Primacy of Canterbury
||It has been suggested that Canterbury–York dispute be merged into this article. (Discuss) Proposed since February 2016.|
The question of whether the Archbishop of Canterbury or the Archbishop of York should take precedence was once a cause of a long struggle and frequently embittered the mutual relations between the two sees. The dispute was temporarily resolved in 1071 after Lanfranc, Archbishop of Canterbury, and Thomas of Bayeux, Archbishop of York, submitted the matter in person to Pope Alexander II in Rome. He decided in favour of Canterbury, and at a subsequent synod it was resolved that the future Archbishops of York must be consecrated in Canterbury Cathedral and swear allegiance to the Archbishop of Canterbury, and that the Humber was to be the southern limit of the metropolitan jurisdiction of York. This decision was ratified in the Accord of Winchester.
This arrangement lasted till 1118/1119, when Thurstan, archbishop-elect, refused to make submission to Canterbury, and in consequence the Archbishop of Canterbury, Ralph d'Escures, declined to consecrate him. Thurstan thereupon successfully appealed to Pope Calixtus II, who not only himself consecrated him, but also gave him a Bull releasing him and his successors from the supremacy of Canterbury.
From time to time during the reign of Henry II and succeeding kings the quarrel broke out again, until Pope Innocent VI (1352–62) settled it. He did so by confirming an arrangement that the Archbishop of Canterbury should take precedence with the title 'Primate of All England', but that the Archbishop of York should retain the style of 'Primate of England'. Each prelate was to carry his metropolitical cross in the province of the other, and if they were together their cross-bearers should walk abreast. The Archbishop of York also undertook that each of his successors should send an image of gold to the shrine of St. Thomas of Canterbury.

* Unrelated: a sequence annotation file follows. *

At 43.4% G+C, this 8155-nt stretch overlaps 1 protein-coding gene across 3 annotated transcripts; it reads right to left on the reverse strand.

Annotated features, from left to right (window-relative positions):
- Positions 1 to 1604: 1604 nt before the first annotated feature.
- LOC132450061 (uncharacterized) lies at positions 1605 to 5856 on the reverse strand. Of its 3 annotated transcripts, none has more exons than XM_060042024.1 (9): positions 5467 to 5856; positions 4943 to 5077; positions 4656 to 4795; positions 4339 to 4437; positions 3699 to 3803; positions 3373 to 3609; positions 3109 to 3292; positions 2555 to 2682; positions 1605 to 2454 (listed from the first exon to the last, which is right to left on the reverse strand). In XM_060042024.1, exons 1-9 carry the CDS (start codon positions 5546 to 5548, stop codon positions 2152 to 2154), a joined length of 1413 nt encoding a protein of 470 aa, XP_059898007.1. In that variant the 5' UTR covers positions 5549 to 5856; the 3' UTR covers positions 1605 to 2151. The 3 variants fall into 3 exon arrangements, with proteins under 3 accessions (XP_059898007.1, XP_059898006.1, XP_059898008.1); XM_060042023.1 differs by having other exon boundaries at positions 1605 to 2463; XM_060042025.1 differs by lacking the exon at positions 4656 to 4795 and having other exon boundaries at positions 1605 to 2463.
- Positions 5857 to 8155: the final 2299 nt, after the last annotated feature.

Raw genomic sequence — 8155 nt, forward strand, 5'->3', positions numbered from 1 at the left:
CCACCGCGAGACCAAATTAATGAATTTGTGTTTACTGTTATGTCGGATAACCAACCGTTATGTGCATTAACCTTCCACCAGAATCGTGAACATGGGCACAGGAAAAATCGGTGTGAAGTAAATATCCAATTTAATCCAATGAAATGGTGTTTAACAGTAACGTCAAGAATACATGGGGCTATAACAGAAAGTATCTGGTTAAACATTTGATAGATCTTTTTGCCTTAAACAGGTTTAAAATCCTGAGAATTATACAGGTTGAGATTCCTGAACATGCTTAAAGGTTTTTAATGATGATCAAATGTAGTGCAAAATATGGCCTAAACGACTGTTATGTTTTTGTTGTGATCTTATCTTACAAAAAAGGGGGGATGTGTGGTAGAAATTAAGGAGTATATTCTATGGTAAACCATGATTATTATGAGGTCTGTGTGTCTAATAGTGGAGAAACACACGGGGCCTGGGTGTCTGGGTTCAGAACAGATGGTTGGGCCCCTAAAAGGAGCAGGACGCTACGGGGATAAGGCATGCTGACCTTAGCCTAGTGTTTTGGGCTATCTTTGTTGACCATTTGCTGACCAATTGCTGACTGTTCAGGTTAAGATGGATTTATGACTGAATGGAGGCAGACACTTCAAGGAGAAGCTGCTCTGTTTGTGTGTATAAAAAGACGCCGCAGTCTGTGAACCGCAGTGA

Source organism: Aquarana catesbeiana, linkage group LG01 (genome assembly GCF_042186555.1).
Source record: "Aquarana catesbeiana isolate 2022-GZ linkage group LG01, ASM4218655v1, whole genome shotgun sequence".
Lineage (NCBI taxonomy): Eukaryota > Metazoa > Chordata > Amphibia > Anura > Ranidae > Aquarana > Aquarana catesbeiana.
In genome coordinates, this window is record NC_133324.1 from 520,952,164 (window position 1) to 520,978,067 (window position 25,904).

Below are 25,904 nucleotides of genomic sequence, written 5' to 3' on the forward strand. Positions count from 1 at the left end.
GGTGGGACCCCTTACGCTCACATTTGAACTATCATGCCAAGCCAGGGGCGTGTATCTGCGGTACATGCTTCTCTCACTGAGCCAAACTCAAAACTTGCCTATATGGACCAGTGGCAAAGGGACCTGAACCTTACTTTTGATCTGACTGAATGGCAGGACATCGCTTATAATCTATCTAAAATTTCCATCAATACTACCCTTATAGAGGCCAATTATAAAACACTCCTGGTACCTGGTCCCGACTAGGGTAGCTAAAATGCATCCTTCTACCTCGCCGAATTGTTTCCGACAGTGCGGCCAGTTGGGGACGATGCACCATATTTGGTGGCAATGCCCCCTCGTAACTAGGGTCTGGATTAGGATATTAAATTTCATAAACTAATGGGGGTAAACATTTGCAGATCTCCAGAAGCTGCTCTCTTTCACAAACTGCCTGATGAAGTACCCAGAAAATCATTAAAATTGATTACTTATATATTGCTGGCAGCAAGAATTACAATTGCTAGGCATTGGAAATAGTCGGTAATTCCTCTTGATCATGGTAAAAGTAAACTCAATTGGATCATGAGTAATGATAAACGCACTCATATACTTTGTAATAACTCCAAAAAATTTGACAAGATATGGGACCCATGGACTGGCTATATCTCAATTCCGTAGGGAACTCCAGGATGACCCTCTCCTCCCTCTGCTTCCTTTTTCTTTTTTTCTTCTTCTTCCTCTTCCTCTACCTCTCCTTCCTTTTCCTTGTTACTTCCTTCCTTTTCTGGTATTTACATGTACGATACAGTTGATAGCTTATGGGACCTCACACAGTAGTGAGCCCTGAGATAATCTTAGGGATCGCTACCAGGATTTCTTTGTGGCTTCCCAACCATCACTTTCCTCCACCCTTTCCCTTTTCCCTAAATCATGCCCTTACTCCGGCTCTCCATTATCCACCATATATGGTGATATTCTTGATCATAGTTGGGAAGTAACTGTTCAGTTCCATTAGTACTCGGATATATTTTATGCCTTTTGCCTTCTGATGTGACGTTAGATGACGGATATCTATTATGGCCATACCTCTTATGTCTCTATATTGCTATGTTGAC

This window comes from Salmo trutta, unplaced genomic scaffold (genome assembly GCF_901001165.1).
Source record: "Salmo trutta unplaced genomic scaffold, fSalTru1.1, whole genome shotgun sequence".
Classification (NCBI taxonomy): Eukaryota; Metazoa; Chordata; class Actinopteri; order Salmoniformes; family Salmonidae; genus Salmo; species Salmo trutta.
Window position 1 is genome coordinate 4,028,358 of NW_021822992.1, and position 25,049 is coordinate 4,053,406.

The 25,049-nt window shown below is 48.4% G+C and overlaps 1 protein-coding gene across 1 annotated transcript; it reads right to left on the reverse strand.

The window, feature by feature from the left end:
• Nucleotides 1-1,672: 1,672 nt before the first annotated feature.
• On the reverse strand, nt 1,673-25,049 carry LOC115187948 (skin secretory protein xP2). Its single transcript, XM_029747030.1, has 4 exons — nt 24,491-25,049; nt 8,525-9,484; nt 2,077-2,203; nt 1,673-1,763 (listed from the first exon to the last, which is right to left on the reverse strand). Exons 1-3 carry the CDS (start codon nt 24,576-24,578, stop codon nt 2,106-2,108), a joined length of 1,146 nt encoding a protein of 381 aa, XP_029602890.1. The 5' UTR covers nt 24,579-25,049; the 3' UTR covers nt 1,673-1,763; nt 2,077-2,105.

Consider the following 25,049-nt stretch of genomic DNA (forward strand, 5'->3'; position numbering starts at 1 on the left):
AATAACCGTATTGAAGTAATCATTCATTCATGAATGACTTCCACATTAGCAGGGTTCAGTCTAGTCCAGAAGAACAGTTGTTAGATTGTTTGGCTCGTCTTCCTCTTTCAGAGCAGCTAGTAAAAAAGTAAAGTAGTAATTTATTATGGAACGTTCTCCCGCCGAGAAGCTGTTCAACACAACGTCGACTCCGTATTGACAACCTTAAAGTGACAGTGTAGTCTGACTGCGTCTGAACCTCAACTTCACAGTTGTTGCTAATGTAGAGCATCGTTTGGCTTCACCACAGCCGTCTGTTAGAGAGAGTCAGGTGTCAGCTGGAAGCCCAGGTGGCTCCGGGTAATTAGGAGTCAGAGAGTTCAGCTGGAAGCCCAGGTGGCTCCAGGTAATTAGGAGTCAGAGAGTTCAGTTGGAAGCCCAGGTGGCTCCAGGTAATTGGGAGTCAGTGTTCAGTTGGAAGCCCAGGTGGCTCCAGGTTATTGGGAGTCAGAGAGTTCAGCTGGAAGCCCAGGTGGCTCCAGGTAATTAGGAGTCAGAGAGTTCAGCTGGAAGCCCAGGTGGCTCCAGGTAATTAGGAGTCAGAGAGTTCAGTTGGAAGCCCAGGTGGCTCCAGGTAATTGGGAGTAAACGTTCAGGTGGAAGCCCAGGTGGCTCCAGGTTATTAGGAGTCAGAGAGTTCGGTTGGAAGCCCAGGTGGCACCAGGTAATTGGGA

16th century to present
With this pre-eminence of the Archbishop of Canterbury acknowledged by an Act of Parliament passed during the reign of Henry VIII, this status quo lasts to this day.
The titles of the two archbishops have been distinguished since the 14th century with the Archbishop of Canterbury known as Primate of All England and the Archbishop of York as Primate of England. A similar distinction in Ireland makes the Archbishop of Armagh Primate of All Ireland and that of Dublin Primate of Ireland.